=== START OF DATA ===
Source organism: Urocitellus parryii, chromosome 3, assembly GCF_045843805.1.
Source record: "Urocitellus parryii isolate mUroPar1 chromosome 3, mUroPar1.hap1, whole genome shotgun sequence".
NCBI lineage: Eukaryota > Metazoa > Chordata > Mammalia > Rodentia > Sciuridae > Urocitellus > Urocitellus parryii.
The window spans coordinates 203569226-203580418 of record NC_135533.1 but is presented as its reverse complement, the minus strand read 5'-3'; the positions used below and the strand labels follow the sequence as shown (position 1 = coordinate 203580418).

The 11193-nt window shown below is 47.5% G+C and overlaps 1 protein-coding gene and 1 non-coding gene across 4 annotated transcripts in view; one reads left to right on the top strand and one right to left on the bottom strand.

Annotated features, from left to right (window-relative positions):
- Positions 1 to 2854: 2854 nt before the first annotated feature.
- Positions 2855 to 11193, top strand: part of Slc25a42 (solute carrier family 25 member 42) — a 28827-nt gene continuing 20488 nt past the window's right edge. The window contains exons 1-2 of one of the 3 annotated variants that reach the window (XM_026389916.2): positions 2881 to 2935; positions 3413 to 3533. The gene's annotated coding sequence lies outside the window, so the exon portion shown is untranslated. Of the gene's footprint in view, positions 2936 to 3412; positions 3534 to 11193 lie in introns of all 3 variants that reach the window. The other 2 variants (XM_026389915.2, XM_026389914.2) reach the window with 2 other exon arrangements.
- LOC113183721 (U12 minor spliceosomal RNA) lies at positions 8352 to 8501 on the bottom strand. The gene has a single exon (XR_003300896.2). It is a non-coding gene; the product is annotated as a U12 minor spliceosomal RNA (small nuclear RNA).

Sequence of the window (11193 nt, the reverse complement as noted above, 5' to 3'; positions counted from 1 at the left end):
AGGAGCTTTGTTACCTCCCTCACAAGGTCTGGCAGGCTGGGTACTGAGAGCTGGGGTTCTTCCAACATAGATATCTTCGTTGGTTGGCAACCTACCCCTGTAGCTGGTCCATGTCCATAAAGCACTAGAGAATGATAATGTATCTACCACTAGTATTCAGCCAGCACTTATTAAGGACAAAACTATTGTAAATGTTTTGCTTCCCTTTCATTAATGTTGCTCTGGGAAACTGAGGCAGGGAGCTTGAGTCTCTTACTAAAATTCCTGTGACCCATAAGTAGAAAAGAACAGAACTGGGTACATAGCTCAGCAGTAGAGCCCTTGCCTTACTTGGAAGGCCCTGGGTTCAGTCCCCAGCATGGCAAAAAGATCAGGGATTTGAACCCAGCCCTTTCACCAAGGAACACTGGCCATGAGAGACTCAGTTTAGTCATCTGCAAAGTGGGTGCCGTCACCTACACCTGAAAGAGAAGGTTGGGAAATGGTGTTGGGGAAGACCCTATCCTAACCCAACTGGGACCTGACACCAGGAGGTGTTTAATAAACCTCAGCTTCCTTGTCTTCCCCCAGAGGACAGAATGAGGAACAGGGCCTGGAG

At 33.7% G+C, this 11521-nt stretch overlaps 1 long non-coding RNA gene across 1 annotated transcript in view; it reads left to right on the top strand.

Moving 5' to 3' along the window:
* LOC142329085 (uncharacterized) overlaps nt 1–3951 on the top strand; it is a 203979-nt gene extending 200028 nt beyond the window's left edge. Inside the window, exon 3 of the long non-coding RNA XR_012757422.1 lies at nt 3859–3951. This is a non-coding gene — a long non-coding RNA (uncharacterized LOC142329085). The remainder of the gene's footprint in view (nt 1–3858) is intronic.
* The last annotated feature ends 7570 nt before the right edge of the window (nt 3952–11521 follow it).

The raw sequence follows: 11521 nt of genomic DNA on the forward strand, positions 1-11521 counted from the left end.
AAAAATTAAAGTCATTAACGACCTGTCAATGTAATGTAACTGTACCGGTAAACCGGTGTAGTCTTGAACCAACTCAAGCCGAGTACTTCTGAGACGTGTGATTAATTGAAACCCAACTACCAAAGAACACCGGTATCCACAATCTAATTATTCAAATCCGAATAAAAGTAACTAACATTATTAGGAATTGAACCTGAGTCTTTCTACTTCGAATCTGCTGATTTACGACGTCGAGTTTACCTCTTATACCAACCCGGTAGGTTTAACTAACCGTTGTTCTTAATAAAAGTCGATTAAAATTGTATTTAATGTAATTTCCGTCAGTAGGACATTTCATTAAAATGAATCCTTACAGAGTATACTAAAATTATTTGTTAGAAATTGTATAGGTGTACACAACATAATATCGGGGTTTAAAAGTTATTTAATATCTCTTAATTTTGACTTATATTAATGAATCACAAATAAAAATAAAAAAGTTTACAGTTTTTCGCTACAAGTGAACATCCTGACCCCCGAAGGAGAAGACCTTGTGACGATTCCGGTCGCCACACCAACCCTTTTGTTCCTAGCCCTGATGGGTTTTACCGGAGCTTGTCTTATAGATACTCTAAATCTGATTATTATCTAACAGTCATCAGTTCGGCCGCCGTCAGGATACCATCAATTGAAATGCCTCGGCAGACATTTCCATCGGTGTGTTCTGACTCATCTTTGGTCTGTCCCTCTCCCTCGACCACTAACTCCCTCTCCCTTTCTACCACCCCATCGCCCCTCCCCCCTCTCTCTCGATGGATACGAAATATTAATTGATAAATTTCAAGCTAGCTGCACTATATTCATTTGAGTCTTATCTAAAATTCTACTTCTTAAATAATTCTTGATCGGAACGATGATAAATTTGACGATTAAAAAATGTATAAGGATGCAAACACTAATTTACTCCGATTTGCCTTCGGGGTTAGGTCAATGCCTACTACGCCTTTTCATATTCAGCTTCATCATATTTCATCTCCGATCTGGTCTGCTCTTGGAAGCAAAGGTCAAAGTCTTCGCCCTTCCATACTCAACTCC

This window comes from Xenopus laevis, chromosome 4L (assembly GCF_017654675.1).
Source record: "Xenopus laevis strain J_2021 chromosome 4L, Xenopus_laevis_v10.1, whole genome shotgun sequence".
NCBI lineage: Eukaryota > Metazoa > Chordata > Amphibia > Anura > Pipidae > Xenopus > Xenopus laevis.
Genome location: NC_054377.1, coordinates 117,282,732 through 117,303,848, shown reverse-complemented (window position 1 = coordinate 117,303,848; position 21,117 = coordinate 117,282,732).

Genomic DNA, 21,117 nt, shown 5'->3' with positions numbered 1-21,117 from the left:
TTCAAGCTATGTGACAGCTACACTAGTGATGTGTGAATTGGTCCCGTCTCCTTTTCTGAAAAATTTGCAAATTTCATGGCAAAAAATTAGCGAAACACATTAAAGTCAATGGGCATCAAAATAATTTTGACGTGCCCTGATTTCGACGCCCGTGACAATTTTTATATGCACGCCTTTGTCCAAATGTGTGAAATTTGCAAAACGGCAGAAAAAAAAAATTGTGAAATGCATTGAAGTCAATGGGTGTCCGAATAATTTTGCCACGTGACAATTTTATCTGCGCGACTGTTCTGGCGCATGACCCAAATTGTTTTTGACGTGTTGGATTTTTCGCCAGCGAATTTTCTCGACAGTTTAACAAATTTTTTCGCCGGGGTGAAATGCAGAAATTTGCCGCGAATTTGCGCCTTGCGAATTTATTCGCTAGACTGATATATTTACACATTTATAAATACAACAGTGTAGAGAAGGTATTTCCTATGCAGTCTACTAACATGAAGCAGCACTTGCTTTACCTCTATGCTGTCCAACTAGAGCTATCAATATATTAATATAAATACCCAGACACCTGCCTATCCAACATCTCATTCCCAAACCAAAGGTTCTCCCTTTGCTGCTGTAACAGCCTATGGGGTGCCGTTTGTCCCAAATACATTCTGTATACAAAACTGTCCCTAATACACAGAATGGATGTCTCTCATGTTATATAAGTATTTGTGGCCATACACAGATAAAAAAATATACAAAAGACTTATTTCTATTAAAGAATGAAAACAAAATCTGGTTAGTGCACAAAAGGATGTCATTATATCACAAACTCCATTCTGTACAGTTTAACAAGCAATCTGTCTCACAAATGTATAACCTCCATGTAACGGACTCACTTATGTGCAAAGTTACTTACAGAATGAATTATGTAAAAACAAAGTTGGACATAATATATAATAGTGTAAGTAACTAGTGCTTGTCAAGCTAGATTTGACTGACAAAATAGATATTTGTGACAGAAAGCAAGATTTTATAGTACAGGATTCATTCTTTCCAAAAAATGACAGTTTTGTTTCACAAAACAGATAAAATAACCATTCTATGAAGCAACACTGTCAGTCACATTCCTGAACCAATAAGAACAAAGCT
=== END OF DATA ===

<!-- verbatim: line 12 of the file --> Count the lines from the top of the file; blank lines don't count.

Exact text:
At 33.7% G+C, this 11521-nt stretch overlaps 1 long non-coding RNA gene across 1 annotated transcript in view; it reads left to right on the top strand.